Approximately 1,000 Finns from a range of socioeconomic backgrounds and varying in age from 15 to 79 were asked the question: "What is the appropriate age to retire?"
The majority replied in favour of raising the official retirement age to 65 in the Taloustutkimus Research survey carried out for Yle.
Raising the retirement age was supported by professionals, the well-educated, those who work in senior management and business people. Those with physically-taxing occupations felt that the retirement age could be lower. Currently, 63 is the official (and average) retirement age in Finland.
More than half of those surveyed would place the official retirement age at 63, 64 or 65. One fourth responded that it should be lower than these ages.
Finnish Centre for Pensions special researcher Noora Järnefelt says these findings illustrate that there is growing pressure to raise the official retirement age in Finland. Nonetheless Järnefelt says: “I was somewhat surprised that Finns have such a positive attitude toward raising the retirement age.”
According to Järnefelt, the survey's findings are not presenting new information. She says it has long been known that those who do very physically demanding or repetitive work support earlier retirement than those who have more freedom and flexibility in their work.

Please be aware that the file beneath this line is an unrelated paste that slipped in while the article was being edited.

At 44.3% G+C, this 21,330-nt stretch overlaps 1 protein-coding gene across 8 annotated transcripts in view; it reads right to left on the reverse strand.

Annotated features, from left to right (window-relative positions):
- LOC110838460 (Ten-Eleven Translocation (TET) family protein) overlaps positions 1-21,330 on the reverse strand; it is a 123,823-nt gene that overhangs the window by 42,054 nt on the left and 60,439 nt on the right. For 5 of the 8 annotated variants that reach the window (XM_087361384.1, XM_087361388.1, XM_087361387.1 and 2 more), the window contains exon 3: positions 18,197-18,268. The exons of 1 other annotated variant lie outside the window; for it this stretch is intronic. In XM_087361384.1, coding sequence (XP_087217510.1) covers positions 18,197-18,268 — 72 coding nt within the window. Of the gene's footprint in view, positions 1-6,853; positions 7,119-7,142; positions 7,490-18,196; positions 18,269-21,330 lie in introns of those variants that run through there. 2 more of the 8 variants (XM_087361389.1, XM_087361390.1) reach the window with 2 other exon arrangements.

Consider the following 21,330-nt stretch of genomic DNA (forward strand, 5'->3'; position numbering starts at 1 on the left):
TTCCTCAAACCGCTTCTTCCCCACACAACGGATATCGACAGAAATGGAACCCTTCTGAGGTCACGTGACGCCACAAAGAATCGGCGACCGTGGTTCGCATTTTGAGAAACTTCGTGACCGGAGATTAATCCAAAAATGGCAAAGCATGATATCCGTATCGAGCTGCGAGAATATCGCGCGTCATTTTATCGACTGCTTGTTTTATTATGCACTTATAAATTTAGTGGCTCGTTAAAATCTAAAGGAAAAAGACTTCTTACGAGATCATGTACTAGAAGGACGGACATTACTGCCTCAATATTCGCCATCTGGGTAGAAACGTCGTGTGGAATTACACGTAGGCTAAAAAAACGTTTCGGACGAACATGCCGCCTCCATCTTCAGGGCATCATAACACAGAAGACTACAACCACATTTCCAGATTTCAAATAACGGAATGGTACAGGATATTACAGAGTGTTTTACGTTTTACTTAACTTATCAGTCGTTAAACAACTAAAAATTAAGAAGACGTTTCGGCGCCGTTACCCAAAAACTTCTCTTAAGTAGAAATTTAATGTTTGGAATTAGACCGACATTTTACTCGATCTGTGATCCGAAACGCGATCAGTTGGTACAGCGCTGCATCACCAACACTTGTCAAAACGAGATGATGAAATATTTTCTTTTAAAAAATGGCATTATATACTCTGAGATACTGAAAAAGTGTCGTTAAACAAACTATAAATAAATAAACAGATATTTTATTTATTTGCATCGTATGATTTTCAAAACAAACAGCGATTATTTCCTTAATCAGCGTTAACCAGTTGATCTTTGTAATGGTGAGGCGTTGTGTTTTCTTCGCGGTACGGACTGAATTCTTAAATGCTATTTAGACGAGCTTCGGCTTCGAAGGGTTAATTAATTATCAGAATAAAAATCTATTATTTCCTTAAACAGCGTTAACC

“The well-educated often want to continue working longer because their career situation is such that they enjoy what they do for a living,” says Järnefelt.
Political allegiances affect whether respondents support raising or lowering the retirement age. Those who support raising the retirement age said that they voted for the National Coalition Party or the Green League in the most recent elections, whereas those who would like to lower the retirement age said that they voted for the Finns Party.
Young people support a higher retirement age than those who are over 35 years of age. However, as retirement age approaches, this trend reverses. According to Statistics Finland, the desire to continue working after 63 has been a growing trend since 2003. In Statistics Finland's surveys, when respondents who are over 50 are asked to estimate when they will retire, the closer the respondent is to age 63, the more likely they will respond that they would like to continue working and postpone retiring.